The use of apparatus including sandbags, trees, rolling poles as examples are also practiced with the aim of achieving the infamous iron legs of Dishu Quan. In terms of sets practice, often the forms are classified in accordance with the combat planes that they develop. For example Sanzhan, Sanshiliushou and Qixing are considered as emphasizing the upper plane, whilst Lianzhu and Bianfu are more towards the middle plane and the advanced methods as Meihuaxiu are more towards developing the lower plane. Therefore, Dishuquan progressively develops the mastery of hand to combat from standing to the ground. In any case, the individual techniques are mastered, drilled and applied in combat practice prior to/during the learning of the complete set.
Contents and key principles
There are kicking methods such as Yuanyang Lianhuan Tui, Nian Xin Tui, Gou Gua Tui, Hui Wei Tui. Additionally there is a heavy emphasis in using the hands to fan the opening but the legs to close the door (ie to finish of the attack).
The lower plane methods include Deng(Press), Ti (Lift), Jian(Scissor), Gou (Hook), Sao (Sweep), Tan (Spring), Chan (Wrap) etc. The body Methods whilst have the shape of a canine that include Tun (Swallow), Tu(Spit), Fou (Float), Chen (sink), Ji (Press), Kao(Close In), Chong (Bump).
When practicing the lower plane methods, there are 10 key points of consideration:
- Zheng tou Qing jin – Straight Head, Relaxed neck
- Han Xiong Ba Bei – Sink the chest in and protrude the back.
- Chen Jian Luo Zhou – Sink Shoulders and drop the elbows
- Jian Tun Wan Yao – When falling to the ground the hip must be contained and the torso waist should be bent slightly.
- Qu Xi Gou Jiao – Bent knees and the feet are hooked in
- Shen Suo Jiao Ti – Contraction and Expansion must work in harmony when practicing the ground methods
- Fan Gun Yuan Hua – When rolling the actions must be smooth just like outer surface of pearls.
- Chuan Zhuan Shu Qiao – The Thrusts and turns are seamless . In Dishuquan falling is as natural as walking there shouldn’t be any hinderance of transition or movement.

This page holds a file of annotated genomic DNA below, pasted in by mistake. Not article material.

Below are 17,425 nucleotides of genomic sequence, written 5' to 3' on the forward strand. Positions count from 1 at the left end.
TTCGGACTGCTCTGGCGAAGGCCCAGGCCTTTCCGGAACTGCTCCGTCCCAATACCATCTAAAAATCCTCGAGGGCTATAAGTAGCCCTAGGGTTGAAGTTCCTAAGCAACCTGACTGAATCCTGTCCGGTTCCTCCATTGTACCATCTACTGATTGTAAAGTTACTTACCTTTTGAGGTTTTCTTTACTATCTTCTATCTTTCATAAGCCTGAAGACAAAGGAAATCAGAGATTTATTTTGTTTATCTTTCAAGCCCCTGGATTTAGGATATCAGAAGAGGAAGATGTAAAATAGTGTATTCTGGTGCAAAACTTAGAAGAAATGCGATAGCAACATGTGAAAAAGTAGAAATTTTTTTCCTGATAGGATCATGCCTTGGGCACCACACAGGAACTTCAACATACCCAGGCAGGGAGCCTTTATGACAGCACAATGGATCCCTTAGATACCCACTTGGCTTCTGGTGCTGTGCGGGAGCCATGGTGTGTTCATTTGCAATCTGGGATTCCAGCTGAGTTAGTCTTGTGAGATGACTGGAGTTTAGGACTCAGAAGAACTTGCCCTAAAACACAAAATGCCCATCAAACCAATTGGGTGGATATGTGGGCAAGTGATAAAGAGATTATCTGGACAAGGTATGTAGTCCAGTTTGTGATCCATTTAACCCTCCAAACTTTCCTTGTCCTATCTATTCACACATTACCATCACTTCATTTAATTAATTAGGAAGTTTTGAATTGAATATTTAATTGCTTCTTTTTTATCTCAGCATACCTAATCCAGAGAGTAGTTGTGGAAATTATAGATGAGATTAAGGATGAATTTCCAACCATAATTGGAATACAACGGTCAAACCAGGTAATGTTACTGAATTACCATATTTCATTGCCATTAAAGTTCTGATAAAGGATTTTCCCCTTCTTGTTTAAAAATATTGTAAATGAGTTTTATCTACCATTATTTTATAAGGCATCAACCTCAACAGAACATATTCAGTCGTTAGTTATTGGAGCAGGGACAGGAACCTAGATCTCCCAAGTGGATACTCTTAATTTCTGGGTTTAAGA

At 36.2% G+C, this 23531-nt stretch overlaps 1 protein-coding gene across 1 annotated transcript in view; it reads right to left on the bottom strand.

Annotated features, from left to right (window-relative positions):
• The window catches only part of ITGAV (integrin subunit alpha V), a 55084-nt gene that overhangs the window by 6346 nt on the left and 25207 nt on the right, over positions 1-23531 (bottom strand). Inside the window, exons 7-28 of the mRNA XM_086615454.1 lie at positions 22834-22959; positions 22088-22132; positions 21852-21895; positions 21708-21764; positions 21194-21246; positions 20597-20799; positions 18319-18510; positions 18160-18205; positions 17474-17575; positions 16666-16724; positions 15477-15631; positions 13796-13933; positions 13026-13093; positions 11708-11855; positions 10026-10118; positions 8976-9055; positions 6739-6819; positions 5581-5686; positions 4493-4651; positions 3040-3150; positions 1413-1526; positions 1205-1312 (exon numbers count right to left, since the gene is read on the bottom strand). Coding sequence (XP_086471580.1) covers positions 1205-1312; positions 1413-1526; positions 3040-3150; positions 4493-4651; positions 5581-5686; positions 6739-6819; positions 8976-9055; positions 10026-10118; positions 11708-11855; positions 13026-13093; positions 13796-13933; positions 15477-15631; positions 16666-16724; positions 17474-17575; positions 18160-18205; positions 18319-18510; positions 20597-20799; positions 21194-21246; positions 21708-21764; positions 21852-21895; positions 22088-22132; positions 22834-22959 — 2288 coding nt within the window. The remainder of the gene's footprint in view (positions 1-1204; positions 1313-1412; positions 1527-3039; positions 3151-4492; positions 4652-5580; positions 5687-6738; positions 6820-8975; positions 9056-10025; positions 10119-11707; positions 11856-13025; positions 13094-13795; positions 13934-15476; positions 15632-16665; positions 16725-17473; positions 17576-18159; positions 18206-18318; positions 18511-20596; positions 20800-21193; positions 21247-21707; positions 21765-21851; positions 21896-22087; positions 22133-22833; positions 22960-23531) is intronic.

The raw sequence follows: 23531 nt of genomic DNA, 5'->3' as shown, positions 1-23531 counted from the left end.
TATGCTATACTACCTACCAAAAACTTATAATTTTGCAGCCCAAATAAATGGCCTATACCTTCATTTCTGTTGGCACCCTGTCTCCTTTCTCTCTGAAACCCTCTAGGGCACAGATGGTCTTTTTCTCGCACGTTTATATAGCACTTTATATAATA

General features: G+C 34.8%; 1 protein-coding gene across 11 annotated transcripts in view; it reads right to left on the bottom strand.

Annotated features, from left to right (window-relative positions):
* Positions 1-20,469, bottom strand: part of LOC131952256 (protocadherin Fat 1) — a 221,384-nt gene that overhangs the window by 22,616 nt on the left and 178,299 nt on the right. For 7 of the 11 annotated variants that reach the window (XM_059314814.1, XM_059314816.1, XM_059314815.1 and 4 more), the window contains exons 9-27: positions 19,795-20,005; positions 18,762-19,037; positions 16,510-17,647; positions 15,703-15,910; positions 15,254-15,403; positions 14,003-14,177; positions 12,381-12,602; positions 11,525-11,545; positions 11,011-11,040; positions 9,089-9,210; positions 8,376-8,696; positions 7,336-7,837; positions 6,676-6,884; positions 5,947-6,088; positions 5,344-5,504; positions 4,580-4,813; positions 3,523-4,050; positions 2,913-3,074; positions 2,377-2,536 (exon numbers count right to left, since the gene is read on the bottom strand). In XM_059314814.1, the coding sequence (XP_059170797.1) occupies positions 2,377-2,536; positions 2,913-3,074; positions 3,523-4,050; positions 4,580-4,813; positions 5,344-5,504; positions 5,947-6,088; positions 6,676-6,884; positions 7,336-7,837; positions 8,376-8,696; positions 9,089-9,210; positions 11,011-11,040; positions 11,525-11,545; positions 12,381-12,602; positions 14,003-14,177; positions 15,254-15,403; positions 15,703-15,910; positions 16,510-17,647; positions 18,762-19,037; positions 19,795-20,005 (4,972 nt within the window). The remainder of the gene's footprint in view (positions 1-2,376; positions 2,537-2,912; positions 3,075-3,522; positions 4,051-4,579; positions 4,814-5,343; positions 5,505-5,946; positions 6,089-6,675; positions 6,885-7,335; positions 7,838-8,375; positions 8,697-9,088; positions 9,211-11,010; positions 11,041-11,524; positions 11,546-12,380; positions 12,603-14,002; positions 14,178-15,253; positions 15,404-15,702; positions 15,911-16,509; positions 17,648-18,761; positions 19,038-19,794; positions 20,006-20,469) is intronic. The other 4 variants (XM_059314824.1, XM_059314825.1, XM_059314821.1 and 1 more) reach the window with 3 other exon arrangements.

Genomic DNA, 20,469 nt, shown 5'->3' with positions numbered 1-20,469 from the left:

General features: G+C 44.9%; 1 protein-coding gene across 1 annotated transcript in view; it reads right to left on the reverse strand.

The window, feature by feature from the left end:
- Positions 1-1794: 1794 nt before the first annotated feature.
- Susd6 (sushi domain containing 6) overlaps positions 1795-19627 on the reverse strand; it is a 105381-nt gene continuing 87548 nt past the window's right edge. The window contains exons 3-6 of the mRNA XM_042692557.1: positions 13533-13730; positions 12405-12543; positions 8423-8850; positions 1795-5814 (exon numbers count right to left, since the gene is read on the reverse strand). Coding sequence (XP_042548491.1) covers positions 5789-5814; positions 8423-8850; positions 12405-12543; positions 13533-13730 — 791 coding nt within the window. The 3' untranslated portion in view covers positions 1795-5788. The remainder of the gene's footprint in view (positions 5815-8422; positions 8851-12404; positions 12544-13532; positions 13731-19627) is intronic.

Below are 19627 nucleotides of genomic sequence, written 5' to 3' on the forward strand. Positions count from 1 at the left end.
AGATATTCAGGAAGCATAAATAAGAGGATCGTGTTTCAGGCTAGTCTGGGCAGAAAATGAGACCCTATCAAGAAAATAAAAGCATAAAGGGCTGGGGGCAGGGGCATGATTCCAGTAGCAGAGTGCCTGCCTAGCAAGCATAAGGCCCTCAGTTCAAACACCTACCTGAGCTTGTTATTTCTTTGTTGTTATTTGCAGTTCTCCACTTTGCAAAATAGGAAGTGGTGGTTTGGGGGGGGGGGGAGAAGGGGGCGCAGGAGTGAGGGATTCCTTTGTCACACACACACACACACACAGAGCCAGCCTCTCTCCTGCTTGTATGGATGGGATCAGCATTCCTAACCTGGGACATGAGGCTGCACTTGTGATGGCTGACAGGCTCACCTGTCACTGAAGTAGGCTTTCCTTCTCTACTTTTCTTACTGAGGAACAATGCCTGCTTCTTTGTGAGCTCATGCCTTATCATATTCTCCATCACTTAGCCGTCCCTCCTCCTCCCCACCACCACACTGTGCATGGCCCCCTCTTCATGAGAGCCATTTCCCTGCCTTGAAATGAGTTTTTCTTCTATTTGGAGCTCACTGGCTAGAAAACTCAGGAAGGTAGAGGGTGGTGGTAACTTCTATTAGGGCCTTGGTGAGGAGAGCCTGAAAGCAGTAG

- Zhu Dong Dao Di – Aggressively and directly moving to the ground. The actions are clear and defined.
- Bei Dong Dao Di – Passively, discretely and indirectly moving to the ground then attack aggressively.
Boxing Routines/Forms of Dishuquan
Dog Boxing is a specialized martial art and as a result relies on few forms but a significant amount of drills and combat practice. However the forms are used as a method to maintain and introduce new techniques to develop strength, stamina and continuity. Each of the sets have there own key techniques/methods and are progressive to each. According to the Nanyang foundation in Dishuquan the emphasis was on technique practice (108 unique methods), arranged in only 3-4 sets, but these have been expanded by the time the style was taught in Fuzhou and until today and most schools have adopted these.
- Sanzhan (三战, Three Battles)
- Qixing (七星拳, Seven Stars)
- Shuang Bianfu (双迟蝙蝠, Double Bats)
- Sanshiliu (三十六手, 36 Hands)
- Lianbuquan (连步拳, Continuous Step Fists)
- Simenjian (四门箭, 4 Gates arrows)
- Shiba Lianzhu (十八联珠, 18 Linked Beads)
- Meihuaxiu (梅花秀, Elegant Plum Blossom)
Combat (2 man) Sets
- San Bu Jia (三步甲, 3 Steps Frame)
- Liu Bu Gou (六步钩, 6 Step Hooks),
- Shen Quan (神犬, Spiritual Canine)
There are only 2 weapons methods (no forms) that are taught as part of the Dishuquan curriculum:
- Gun Fa (棍法, Stick Methods)
- Dao Fa (刀法, Broadsword Methods)
*Note: There are additional sets that are practiced by different schools such as Qxing Zhuidi (七星坠地), Zuiquan Shiba Gou (醉犬十八勾), Qishier Lianquan (七十二连拳), as well as xia pan variations of the primary sets. Further the Quanzhou line of Dishuquan has sets such as Bamen Ba (八门把), Sipai (四排), Feihu (飞虎), Zhuiyun (追云), Lianshou (连手), and some broadsword sets. Our journeys and exchanges have let us study and appreciate these materials/sets but we did not feel necessary to expand curriculum beyond the core.